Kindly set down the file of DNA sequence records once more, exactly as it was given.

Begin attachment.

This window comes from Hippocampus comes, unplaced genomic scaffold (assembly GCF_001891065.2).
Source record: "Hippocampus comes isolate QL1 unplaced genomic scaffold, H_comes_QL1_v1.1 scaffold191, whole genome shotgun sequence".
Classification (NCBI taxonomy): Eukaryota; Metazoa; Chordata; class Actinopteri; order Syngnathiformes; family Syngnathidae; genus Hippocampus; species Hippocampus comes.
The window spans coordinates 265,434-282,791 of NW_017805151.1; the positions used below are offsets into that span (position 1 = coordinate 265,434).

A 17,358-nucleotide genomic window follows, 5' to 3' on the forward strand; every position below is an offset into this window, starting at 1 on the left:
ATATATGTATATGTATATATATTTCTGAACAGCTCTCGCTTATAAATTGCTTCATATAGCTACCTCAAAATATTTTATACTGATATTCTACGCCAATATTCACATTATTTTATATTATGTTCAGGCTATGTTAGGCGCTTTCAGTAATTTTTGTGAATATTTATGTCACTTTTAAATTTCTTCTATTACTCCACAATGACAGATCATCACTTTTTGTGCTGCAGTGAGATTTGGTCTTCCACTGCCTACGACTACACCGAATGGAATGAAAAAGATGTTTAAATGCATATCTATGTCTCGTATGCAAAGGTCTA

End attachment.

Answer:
This window comes from Hippocampus comes, unplaced genomic scaffold (assembly GCF_001891065.2).
Source record: "Hippocampus comes isolate QL1 unplaced genomic scaffold, H_comes_QL1_v1.1 scaffold191, whole genome shotgun sequence".
Classification (NCBI taxonomy): Eukaryota; Metazoa; Chordata; class Actinopteri; order Syngnathiformes; family Syngnathidae; genus Hippocampus; species Hippocampus comes.
The window spans coordinates 265,434-282,791 of NW_017805151.1; the positions used below are offsets into that span (position 1 = coordinate 265,434).

A 17,358-nucleotide genomic window follows, 5' to 3' on the forward strand; every position below is an offset into this window, starting at 1 on the left:
ATATATGTATATGTATATATATTTCTGAACAGCTCTCGCTTATAAATTGCTTCATATAGCTACCTCAAAATATTTTATACTGATATTCTACGCCAATATTCACATTATTTTATATTATGTTCAGGCTATGTTAGGCGCTTTCAGTAATTTTTGTGAATATTTATGTCACTTTTAAATTTCTTCTATTACTCCACAATGACAGATCATCACTTTTTGTGCTGCAGTGAGATTTGGTCTTCCACTGCCTACGACTACACCGAATGGAATGAAAAAGATGTTTAAATGCATATCTATGTCTCGTATGCAAAGGTCTA